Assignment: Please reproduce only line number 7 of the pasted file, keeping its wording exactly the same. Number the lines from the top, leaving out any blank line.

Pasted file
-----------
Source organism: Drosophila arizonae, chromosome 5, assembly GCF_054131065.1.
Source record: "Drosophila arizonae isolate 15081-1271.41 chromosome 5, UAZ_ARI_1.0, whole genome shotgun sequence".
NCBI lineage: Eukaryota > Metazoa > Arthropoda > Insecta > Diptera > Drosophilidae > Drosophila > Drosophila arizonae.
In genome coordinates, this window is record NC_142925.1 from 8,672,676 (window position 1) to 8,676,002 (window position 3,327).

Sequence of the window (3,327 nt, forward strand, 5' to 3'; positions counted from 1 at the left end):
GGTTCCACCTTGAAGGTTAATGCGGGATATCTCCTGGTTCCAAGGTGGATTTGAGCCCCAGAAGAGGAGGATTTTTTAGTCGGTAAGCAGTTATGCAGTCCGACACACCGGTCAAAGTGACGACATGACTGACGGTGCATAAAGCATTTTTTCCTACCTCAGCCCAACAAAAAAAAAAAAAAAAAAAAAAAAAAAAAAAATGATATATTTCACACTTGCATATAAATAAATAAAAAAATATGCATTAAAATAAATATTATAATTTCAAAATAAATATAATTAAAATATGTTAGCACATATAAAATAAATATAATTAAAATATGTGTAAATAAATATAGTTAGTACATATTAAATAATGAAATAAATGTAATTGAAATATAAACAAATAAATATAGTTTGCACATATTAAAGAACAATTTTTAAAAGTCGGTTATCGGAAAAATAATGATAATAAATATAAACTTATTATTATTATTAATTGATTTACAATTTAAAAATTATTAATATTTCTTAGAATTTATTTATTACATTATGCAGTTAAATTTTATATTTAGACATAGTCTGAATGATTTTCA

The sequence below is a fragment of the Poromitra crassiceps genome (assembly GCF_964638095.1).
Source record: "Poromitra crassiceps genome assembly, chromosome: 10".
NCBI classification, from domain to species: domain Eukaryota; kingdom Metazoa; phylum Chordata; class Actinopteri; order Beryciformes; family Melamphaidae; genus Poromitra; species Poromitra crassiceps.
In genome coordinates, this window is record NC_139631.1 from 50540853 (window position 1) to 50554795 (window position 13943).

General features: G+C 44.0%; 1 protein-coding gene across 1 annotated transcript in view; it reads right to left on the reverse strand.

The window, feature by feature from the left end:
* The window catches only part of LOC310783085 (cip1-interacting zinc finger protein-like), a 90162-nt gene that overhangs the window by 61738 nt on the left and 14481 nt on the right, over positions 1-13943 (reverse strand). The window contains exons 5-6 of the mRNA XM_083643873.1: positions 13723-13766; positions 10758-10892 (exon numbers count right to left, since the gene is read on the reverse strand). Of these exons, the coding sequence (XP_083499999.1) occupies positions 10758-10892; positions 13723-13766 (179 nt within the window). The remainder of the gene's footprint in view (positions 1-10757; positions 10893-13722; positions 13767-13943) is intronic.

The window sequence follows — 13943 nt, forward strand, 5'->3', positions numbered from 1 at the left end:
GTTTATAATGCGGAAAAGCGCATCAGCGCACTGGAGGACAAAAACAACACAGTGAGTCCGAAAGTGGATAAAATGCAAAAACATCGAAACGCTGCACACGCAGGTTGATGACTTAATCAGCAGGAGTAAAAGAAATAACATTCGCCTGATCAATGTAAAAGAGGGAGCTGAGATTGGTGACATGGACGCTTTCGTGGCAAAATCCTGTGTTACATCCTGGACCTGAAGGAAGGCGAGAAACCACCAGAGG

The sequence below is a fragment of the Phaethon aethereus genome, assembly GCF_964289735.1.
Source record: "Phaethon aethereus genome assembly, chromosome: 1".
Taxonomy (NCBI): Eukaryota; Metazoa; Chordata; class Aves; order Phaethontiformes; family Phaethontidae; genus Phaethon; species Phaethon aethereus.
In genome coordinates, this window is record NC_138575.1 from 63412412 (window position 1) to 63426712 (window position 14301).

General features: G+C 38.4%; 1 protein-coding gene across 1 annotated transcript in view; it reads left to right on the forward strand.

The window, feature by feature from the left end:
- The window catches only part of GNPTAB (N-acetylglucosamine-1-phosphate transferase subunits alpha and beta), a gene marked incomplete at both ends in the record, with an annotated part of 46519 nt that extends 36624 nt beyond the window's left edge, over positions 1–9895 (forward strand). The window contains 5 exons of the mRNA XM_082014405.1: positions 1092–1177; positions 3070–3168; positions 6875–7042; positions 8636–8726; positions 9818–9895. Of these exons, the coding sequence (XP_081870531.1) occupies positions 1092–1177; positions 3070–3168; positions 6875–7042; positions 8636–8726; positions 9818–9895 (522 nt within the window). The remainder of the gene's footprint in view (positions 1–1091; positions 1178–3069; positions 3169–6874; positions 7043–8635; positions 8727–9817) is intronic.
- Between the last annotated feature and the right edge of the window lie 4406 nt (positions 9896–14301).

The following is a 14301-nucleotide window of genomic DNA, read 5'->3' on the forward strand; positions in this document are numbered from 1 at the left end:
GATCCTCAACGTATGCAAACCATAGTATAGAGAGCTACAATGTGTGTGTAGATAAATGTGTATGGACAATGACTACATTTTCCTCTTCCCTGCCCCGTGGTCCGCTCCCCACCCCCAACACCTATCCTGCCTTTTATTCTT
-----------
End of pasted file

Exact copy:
The sequence below is a fragment of the Poromitra crassiceps genome (assembly GCF_964638095.1).